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Your bilingual journey

Part 2: Tips for Language Learning


As the proverb goes “it takes a village to raise a child” and it takes more than one parent to raise a bilingual child. Raising children bilingual is no easy feat so don’t go it alone.

In this part I will share with you all my Aps for language learning that I have picked up along the way from my own bilingual upbringing, learning two additional foreign languages, teaching foreign languages, being a mother to bilingual children and interacAng with other bilingual parents and learning from their experiences. The important thing to remember is that there is no right and wrong way, so pick and choose what works for you and disregard anything that is too hard or overwhelms you or your children. What is important is that you and your children are enjoying your journey and it feels effortless.

1. AT HOME WITH PARALLEL LANGUAGE LEARNING

Texts – Dual language books The parallel learning method worked for me when I was studying languages. At university I was introduced to parallel texts. These are books that have the same text in two languages. I found a wonderful online Greek bookshop called Diavazo Greek Books. Look for something similar in your language. While you may find it hard to get hold of dual language books there are lots of popular book Atles that are translated into other languages. My children love the Julia Donaldson series so they have a bookshelf of her books in English and in Greek. At bedAme, they are allowed two books – one in English and the same book in Greek. This way they know the meaning of the book so when I come to reading the Greek one their clever liRle brains are scanning the words for parallels.

Lyrical language learning – Dual language songs The same applies to songs. When learning French I relied on Celine Dion songs because they were bilingual. The brain loves lyrical language learning. To this day, I remember vocabulary from those songs and it is still my go-to for the subjuncAve (the bane of French language students’ lives). The good news for parents is that most popular nursery rhymes are available in mulAple languages thanks to YouTube. We sing “Incy Whincy spider” and “Η μικρή αράχνη”. We have recently moved on to “La peAte araignée”. SomeAmes the children sing one version and replace the right word in the right place which for me is a true indication of vocabulary acquisition.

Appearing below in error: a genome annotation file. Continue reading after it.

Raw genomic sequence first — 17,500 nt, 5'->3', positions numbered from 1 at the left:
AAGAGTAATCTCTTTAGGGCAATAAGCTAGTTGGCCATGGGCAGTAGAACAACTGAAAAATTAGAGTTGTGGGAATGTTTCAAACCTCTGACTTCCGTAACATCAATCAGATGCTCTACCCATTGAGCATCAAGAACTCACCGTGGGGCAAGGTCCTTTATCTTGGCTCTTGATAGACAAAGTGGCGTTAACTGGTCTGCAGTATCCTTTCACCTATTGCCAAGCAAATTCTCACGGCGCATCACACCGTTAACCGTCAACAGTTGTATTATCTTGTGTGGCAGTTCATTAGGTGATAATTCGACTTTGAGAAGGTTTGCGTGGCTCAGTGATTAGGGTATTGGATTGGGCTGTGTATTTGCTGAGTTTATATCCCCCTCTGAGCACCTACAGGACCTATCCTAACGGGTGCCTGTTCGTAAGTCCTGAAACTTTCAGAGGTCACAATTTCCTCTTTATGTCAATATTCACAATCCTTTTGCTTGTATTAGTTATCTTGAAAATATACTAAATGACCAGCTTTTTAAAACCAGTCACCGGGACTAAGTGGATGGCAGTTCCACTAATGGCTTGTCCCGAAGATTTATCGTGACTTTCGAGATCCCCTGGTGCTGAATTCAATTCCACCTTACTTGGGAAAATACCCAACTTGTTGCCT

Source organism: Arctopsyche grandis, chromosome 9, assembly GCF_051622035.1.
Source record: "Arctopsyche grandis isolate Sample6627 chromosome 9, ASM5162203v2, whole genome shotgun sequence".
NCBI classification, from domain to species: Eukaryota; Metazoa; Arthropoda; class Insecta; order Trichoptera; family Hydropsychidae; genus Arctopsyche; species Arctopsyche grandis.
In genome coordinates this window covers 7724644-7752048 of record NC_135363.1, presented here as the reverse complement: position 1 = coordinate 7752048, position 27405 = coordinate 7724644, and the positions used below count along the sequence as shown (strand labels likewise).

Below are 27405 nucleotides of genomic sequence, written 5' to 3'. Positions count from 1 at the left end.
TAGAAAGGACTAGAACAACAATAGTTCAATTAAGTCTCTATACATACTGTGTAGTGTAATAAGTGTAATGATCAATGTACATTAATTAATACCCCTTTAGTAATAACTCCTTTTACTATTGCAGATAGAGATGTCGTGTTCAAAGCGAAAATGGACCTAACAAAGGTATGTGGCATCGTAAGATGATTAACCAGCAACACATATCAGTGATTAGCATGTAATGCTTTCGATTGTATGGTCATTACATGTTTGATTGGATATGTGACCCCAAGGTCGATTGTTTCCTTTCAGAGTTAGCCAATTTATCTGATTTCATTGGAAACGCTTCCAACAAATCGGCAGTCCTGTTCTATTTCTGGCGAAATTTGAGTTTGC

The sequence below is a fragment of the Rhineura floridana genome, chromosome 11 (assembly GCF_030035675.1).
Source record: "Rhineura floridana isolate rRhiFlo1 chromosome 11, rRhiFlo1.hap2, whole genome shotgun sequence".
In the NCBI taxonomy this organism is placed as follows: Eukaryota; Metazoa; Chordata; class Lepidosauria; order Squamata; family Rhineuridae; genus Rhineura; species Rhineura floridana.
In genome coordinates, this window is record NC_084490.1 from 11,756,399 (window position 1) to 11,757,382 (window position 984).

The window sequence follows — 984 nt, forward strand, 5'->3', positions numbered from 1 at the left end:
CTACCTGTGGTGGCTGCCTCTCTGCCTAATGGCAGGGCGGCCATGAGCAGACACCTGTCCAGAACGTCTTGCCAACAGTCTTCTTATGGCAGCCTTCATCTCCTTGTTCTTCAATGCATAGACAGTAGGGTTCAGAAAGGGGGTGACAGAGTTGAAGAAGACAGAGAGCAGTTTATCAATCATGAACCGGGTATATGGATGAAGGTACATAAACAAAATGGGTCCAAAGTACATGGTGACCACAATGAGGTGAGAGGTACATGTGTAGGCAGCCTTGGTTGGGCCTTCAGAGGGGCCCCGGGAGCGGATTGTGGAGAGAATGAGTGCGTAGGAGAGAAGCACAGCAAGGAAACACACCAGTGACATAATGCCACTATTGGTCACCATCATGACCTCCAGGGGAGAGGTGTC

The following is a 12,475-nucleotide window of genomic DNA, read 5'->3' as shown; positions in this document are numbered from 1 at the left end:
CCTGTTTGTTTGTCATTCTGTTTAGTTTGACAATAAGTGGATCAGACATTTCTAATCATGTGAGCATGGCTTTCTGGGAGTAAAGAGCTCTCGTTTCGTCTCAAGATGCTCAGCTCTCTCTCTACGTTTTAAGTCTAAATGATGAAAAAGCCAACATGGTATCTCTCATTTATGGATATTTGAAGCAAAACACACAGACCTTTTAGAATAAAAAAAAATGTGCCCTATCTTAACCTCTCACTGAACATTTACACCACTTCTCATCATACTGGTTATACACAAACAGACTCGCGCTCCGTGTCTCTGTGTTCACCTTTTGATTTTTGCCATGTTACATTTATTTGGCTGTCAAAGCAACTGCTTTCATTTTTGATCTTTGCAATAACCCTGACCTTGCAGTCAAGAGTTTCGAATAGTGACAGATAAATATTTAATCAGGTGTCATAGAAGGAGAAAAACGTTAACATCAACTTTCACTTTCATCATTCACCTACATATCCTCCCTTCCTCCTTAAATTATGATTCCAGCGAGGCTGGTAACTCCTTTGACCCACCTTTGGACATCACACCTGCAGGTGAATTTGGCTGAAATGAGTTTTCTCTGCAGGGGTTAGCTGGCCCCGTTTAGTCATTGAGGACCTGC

Audiovisual learning Using the same parallel language method, I have discovered that Peppa Pig is available in over 20 languages. As parents we all feel guilty about screentime but if it's educational we do feel better about it. So why not use your children’s screentime as an opportunity to teach them a language. See if their favourite TV show is available in your language. For older kids, add subtitles so they are reading the translation or the foreign language. You may think they are not taking notice but the brain is more complex than we give it credit for and it is processing information in the background all the time.

2. SUPPORT NETWORK

Make friends through playgroups With a little research you may be able to find a bilingual playgroup or classes in your area. So this is where I came unstuck. I couldn’t find what I was looking for in my area. That was when I founded Greeklish Kids. A bilingual playgroup where parents with a diverse background of bilingual journeys get together while the children learn and play. We share Aps and ideas, discuss our wins and our epic fails, but we don’t preach.

We understand that what works for one family may not be ideal for another. From this I have arranged a number of playdates with other Greek parents because guess what? There are other parents out there who are also looking for someone who needs support in the bilingual journey.

Family and friends If your family and friends speak the language you are trying to teach, get them to help you. One person cannot do it alone, so remind them this. Children learn better from cool uncles and aunAes than their own parents, as we know. If they slip into English, just gently nudge them and tell them that you really appreciate their support in developing your child’s horizons. And they don’t even have to speak the language. Non-native speakers can learn too. My husband does not speak Greek, but as I teach the children he is learning too. He asks the children “what does Mummy call it” or “how do we say it in Greek?”. He plays games with the children where he says it in English and they repeat it in Greek.